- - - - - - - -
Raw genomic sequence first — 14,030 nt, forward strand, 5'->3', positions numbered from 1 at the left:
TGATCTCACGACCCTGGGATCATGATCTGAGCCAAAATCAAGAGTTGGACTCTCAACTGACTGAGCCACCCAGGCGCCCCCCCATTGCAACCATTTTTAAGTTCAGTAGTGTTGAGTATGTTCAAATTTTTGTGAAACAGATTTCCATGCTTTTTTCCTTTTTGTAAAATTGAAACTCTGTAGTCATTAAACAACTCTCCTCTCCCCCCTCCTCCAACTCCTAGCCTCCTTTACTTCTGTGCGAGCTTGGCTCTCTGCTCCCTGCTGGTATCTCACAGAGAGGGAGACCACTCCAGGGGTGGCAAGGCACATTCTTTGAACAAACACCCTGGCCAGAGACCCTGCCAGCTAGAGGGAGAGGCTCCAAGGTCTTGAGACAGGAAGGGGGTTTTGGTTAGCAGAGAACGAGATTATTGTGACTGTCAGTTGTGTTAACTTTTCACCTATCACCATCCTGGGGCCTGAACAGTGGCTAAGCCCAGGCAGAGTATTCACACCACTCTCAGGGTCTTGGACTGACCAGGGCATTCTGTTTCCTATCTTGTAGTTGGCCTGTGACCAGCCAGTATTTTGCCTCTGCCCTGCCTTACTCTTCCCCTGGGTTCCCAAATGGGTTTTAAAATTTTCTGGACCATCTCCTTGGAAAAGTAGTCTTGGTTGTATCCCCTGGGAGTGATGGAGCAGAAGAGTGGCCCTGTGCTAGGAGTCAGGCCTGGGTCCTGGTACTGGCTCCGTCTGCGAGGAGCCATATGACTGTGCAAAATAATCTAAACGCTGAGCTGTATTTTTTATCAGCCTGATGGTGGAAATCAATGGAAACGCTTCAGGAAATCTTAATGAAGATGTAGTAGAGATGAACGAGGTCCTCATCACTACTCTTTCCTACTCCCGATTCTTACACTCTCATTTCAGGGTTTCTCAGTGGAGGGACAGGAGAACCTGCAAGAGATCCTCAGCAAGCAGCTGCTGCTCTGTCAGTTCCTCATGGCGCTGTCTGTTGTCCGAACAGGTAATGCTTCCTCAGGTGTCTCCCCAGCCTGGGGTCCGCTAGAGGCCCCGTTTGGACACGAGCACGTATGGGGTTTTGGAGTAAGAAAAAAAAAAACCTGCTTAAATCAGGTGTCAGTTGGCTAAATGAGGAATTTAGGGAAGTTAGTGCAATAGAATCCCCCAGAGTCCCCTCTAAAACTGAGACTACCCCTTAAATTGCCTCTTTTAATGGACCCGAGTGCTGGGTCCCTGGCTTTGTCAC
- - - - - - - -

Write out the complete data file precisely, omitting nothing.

Raw genomic sequence first — 14,030 nt, forward strand, 5'->3', positions numbered from 1 at the left:
TGATCTCACGACCCTGGGATCATGATCTGAGCCAAAATCAAGAGTTGGACTCTCAACTGACTGAGCCACCCAGGCGCCCCCCCATTGCAACCATTTTTAAGTTCAGTAGTGTTGAGTATGTTCAAATTTTTGTGAAACAGATTTCCATGCTTTTTTCCTTTTTGTAAAATTGAAACTCTGTAGTCATTAAACAACTCTCCTCTCCCCCCTCCTCCAACTCCTAGCCTCCTTTACTTCTGTGCGAGCTTGGCTCTCTGCTCCCTGCTGGTATCTCACAGAGAGGGAGACCACTCCAGGGGTGGCAAGGCACATTCTTTGAACAAACACCCTGGCCAGAGACCCTGCCAGCTAGAGGGAGAGGCTCCAAGGTCTTGAGACAGGAAGGGGGTTTTGGTTAGCAGAGAACGAGATTATTGTGACTGTCAGTTGTGTTAACTTTTCACCTATCACCATCCTGGGGCCTGAACAGTGGCTAAGCCCAGGCAGAGTATTCACACCACTCTCAGGGTCTTGGACTGACCAGGGCATTCTGTTTCCTATCTTGTAGTTGGCCTGTGACCAGCCAGTATTTTGCCTCTGCCCTGCCTTACTCTTCCCCTGGGTTCCCAAATGGGTTTTAAAATTTTCTGGACCATCTCCTTGGAAAAGTAGTCTTGGTTGTATCCCCTGGGAGTGATGGAGCAGAAGAGTGGCCCTGTGCTAGGAGTCAGGCCTGGGTCCTGGTACTGGCTCCGTCTGCGAGGAGCCATATGACTGTGCAAAATAATCTAAACGCTGAGCTGTATTTTTTATCAGCCTGATGGTGGAAATCAATGGAAACGCTTCAGGAAATCTTAATGAAGATGTAGTAGAGATGAACGAGGTCCTCATCACTACTCTTTCCTACTCCCGATTCTTACACTCTCATTTCAGGGTTTCTCAGTGGAGGGACAGGAGAACCTGCAAGAGATCCTCAGCAAGCAGCTGCTGCTCTGTCAGTTCCTCATGGCGCTGTCTGTTGTCCGAACAGGTAATGCTTCCTCAGGTGTCTCCCCAGCCTGGGGTCCGCTAGAGGCCCCGTTTGGACACGAGCACGTATGGGGTTTTGGAGTAAGAAAAAAAAAAACCTGCTTAAATCAGGTGTCAGTTGGCTAAATGAGGAATTTAGGGAAGTTAGTGCAATAGAATCCCCCAGAGTCCCCTCTAAAACTGAGACTACCCCTTAAATTGCCTCTTTTAATGGACCCGAGTGCTGGGTCCCTGGCTTTGTCAC